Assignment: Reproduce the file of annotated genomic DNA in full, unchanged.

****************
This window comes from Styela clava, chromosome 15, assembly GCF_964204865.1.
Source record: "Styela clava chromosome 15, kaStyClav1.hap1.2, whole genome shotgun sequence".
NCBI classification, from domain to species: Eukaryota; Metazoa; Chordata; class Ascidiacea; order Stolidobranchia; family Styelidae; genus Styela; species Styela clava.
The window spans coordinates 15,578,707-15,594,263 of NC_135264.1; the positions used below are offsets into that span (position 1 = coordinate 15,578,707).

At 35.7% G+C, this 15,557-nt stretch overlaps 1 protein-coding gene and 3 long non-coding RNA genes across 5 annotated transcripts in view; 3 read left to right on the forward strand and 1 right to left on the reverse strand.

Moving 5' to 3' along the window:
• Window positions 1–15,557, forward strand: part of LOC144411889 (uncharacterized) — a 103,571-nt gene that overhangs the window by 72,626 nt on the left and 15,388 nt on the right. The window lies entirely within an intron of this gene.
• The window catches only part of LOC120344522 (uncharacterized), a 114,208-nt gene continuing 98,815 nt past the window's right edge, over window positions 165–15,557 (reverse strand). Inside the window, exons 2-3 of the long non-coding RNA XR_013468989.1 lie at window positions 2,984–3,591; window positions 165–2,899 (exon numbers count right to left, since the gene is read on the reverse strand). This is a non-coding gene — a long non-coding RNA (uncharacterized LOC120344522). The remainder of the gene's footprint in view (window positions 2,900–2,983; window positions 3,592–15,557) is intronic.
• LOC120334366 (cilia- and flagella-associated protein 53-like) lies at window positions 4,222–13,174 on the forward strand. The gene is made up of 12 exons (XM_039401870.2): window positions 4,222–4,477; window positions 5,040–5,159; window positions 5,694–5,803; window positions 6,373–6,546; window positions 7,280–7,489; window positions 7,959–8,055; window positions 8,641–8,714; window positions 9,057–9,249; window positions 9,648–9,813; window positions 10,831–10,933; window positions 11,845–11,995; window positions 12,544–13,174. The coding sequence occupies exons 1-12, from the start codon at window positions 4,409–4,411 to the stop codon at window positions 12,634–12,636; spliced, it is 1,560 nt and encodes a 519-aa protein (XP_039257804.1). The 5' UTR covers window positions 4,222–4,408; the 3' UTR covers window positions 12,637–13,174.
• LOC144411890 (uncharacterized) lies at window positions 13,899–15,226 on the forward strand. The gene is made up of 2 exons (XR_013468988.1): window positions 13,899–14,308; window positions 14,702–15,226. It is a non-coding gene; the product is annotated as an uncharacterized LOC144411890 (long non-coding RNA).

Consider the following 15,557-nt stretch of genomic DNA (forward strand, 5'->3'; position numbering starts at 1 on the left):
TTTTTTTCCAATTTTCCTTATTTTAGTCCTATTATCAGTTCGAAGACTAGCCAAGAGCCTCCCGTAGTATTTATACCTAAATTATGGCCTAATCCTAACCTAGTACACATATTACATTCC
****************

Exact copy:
This window comes from Styela clava, chromosome 15, assembly GCF_964204865.1.
Source record: "Styela clava chromosome 15, kaStyClav1.hap1.2, whole genome shotgun sequence".
NCBI classification, from domain to species: Eukaryota; Metazoa; Chordata; class Ascidiacea; order Stolidobranchia; family Styelidae; genus Styela; species Styela clava.
The window spans coordinates 15,578,707-15,594,263 of NC_135264.1; the positions used below are offsets into that span (position 1 = coordinate 15,578,707).

At 35.7% G+C, this 15,557-nt stretch overlaps 1 protein-coding gene and 3 long non-coding RNA genes across 5 annotated transcripts in view; 3 read left to right on the forward strand and 1 right to left on the reverse strand.

Moving 5' to 3' along the window:
• Window positions 1–15,557, forward strand: part of LOC144411889 (uncharacterized) — a 103,571-nt gene that overhangs the window by 72,626 nt on the left and 15,388 nt on the right. The window lies entirely within an intron of this gene.
• The window catches only part of LOC120344522 (uncharacterized), a 114,208-nt gene continuing 98,815 nt past the window's right edge, over window positions 165–15,557 (reverse strand). Inside the window, exons 2-3 of the long non-coding RNA XR_013468989.1 lie at window positions 2,984–3,591; window positions 165–2,899 (exon numbers count right to left, since the gene is read on the reverse strand). This is a non-coding gene — a long non-coding RNA (uncharacterized LOC120344522). The remainder of the gene's footprint in view (window positions 2,900–2,983; window positions 3,592–15,557) is intronic.
• LOC120334366 (cilia- and flagella-associated protein 53-like) lies at window positions 4,222–13,174 on the forward strand. The gene is made up of 12 exons (XM_039401870.2): window positions 4,222–4,477; window positions 5,040–5,159; window positions 5,694–5,803; window positions 6,373–6,546; window positions 7,280–7,489; window positions 7,959–8,055; window positions 8,641–8,714; window positions 9,057–9,249; window positions 9,648–9,813; window positions 10,831–10,933; window positions 11,845–11,995; window positions 12,544–13,174. The coding sequence occupies exons 1-12, from the start codon at window positions 4,409–4,411 to the stop codon at window positions 12,634–12,636; spliced, it is 1,560 nt and encodes a 519-aa protein (XP_039257804.1). The 5' UTR covers window positions 4,222–4,408; the 3' UTR covers window positions 12,637–13,174.
• LOC144411890 (uncharacterized) lies at window positions 13,899–15,226 on the forward strand. The gene is made up of 2 exons (XR_013468988.1): window positions 13,899–14,308; window positions 14,702–15,226. It is a non-coding gene; the product is annotated as an uncharacterized LOC144411890 (long non-coding RNA).

Consider the following 15,557-nt stretch of genomic DNA (forward strand, 5'->3'; position numbering starts at 1 on the left):
TTTTTTTCCAATTTTCCTTATTTTAGTCCTATTATCAGTTCGAAGACTAGCCAAGAGCCTCCCGTAGTATTTATACCTAAATTATGGCCTAATCCTAACCTAGTACACATATTACATTCC